Global stocks rose on Thursday after the Federal Reserve underscored its vow to maintain its support for the economic recovery from Covid-19.
Europe’s Stoxx 600 index rose 0.5 per cent, pushing it above the all-time record it set on Tuesday that wiped out its pandemic losses. The UK’s FTSE 100 was also up 0.5 per cent after its mid-cap equivalent, the FTSE 250, hit a record high on Wednesday.
US government bonds were steady, with the yield on the 10-year note holding around 1.65 per cent. Bond markets have suffered from heavy selling in recent months as investors worried that the Fed’s ultra-loose monetary policy would supercharge the economic recovery from the pandemic and unleash inflation.
Minutes from the central bank’s policy meeting, released on Wednesday, showed Fed policymakers were largely sanguine about the chances of a sustained rebound in inflation and committed to keep policy easy until employment recovered from its pandemic hit.
“Those big mental readjustments by the market contemplating the growth outlook and what that would mean for inflation have been fully digested,” said April LaRusse, head of investment specialists at Insight Investment.
The S&P 500 closed at a new high following the Fed readout, breaking a record the blue-chip index set on Monday. Futures trading pointed to a 0.3 per cent gain for the index at the opening bell on Thursday and a 0.8 per cent rise for the tech-heavy Nasdaq as US technology groups received relief from the bond market selling that had hit growth stocks.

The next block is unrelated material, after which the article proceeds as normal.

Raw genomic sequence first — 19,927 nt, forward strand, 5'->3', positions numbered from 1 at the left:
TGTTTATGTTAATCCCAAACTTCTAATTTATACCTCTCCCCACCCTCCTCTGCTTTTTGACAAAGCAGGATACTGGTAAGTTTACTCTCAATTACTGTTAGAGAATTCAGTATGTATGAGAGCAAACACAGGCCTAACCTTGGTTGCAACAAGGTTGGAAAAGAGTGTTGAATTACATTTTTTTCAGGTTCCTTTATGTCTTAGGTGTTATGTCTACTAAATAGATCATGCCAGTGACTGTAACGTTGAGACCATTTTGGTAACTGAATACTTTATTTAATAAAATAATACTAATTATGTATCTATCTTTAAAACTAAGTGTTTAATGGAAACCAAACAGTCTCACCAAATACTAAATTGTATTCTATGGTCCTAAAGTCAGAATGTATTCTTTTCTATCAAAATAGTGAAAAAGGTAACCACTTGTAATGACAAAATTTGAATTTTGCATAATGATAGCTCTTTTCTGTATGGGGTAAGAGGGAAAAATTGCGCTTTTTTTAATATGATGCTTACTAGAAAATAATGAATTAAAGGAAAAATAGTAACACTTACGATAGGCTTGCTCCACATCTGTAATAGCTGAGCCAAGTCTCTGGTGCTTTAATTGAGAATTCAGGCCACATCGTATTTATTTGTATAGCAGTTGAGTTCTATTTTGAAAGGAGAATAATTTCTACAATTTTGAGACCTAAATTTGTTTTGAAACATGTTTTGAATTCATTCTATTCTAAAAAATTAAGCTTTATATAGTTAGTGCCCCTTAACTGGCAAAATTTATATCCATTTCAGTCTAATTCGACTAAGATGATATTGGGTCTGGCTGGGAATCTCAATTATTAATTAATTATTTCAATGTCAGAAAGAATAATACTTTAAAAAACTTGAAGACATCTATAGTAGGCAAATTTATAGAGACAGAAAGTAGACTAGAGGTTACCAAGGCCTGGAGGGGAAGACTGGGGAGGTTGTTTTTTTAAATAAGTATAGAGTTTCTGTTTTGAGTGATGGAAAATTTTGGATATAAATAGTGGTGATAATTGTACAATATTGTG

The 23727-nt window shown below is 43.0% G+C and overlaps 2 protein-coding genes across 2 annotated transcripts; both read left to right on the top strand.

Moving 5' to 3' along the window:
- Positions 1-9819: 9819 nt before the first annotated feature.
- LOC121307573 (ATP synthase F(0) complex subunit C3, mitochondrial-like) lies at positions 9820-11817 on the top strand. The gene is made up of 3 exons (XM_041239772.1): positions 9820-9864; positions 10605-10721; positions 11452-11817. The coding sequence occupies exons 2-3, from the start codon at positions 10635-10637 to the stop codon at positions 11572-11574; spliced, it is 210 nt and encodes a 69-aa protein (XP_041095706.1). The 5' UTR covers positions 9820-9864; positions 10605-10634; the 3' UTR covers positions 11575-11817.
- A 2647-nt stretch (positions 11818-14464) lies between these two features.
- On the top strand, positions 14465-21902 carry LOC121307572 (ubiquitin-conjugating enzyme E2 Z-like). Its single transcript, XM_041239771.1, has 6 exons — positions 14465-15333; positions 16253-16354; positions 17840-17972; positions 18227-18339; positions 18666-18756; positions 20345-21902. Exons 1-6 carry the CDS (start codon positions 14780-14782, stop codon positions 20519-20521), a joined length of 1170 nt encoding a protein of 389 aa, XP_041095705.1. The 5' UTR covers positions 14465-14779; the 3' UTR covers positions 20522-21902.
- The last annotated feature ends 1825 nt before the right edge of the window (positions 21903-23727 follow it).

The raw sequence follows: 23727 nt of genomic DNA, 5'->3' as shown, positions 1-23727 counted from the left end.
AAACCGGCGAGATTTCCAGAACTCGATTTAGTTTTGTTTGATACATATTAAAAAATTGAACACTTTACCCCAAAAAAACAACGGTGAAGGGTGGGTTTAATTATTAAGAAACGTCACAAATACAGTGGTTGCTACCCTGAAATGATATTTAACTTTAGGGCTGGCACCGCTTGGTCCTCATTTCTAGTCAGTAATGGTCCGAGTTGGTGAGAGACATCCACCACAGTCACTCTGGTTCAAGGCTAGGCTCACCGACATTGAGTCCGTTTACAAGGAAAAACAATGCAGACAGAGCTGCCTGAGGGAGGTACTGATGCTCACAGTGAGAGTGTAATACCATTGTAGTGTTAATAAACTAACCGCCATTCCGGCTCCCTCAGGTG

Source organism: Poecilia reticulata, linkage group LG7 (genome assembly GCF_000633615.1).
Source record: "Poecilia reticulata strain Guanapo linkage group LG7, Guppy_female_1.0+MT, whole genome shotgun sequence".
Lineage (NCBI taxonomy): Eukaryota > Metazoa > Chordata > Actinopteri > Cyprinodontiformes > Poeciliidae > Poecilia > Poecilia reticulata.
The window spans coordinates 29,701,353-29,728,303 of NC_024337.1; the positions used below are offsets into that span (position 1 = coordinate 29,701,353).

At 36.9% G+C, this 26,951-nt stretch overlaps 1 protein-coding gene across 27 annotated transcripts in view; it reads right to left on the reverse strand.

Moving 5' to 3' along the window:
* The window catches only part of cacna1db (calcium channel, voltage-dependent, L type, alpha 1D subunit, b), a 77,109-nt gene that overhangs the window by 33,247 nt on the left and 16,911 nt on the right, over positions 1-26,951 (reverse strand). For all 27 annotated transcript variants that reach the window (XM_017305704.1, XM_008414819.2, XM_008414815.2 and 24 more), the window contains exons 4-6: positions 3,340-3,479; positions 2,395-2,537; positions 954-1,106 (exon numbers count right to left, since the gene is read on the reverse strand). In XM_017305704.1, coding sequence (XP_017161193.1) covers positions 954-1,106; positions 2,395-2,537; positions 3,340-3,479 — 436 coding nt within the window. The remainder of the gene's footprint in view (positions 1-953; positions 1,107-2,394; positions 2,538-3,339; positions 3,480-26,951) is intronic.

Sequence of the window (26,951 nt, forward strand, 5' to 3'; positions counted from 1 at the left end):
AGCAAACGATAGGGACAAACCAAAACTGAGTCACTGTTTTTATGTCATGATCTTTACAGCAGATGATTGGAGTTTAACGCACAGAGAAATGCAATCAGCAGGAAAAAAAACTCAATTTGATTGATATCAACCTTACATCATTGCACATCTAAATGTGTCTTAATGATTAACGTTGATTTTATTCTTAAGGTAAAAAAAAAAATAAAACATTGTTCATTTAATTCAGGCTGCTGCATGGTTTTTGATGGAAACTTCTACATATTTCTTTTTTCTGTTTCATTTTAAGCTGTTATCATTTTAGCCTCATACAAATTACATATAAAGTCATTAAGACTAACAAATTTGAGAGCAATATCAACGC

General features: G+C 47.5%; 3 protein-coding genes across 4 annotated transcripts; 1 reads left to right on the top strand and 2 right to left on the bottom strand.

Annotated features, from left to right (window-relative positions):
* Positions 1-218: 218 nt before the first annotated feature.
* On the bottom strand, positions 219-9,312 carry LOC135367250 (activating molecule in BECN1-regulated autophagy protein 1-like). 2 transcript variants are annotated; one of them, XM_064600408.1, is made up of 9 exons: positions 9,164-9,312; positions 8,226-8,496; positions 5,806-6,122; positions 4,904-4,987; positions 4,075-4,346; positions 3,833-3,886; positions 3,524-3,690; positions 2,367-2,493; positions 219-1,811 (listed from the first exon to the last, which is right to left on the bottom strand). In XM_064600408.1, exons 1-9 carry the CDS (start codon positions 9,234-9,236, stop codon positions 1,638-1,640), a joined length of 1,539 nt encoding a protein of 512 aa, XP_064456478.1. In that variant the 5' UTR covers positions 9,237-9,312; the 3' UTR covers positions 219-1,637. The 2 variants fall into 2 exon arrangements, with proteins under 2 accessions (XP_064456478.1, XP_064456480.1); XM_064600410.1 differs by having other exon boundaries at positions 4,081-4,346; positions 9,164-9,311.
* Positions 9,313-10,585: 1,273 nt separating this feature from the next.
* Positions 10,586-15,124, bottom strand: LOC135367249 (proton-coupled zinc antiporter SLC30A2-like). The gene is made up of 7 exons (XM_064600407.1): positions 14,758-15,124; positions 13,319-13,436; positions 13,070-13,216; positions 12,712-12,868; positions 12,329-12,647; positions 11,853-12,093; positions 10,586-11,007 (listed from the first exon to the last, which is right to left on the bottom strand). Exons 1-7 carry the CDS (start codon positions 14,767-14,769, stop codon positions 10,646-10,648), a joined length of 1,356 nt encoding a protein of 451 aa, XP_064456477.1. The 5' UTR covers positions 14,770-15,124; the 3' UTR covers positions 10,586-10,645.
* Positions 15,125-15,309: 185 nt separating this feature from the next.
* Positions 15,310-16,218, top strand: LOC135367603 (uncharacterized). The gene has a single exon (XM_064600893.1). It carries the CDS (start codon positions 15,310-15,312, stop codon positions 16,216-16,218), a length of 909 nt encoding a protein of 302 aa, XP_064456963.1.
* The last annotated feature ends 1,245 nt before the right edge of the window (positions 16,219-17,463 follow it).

Gold marched to a three-week high, while the US dollar dipped 0.3 per cent, measured against a basket of major currencies.
“After a record rally in global equities over the last year, we see slower progress from here. Unlike last November, stocks are no longer lagging [behind] the strong economic news flow,” cautioned Matthew Garman, equity strategist at Morgan Stanley.
Stock traders were unmoved by news of a sweeping reform to international corporate taxation proposed by the Biden administration that could see hefty tax bills for some multinationals.
Samy Chaar, chief economist at Lombard Odier, said the squeeze on earnings from tax rises would be counterbalanced by the high level of stimulus boosting demand. “If what happens on the tax front results in more spending, it will be seen as a net positive in the end,” he said.
Tobias Levkovich, chief US equity strategist for Citi, said investors were too upbeat about the prospect of tax increases.
“Sentiment is in very worrisome territory as is valuation, yet money flows continue to push indices higher. Huge fiscal stimulus and supportive central banks have created the notion of there being no need to be risk averse,” said Levkovich.
Data released by Japan’s Ministry of Finance showed the country’s investors dumped ¥2.1tn of foreign government debt during the bond market tumult in February, the first month of net selling since May 2020. US and Australian bonds suffered the worst outflow, while Japan’s investors largely held their position in British and European debt.
Asian bourses closed largely in positive territory on Thursday. Hong Kong’s Hang Seng added 1.2 per cent, Australia’s S&P ASX 200 climbed 1 per cent and China’s CSI 300 advanced 0.2 per cent. Japan’s Topix shed 0.8 per cent.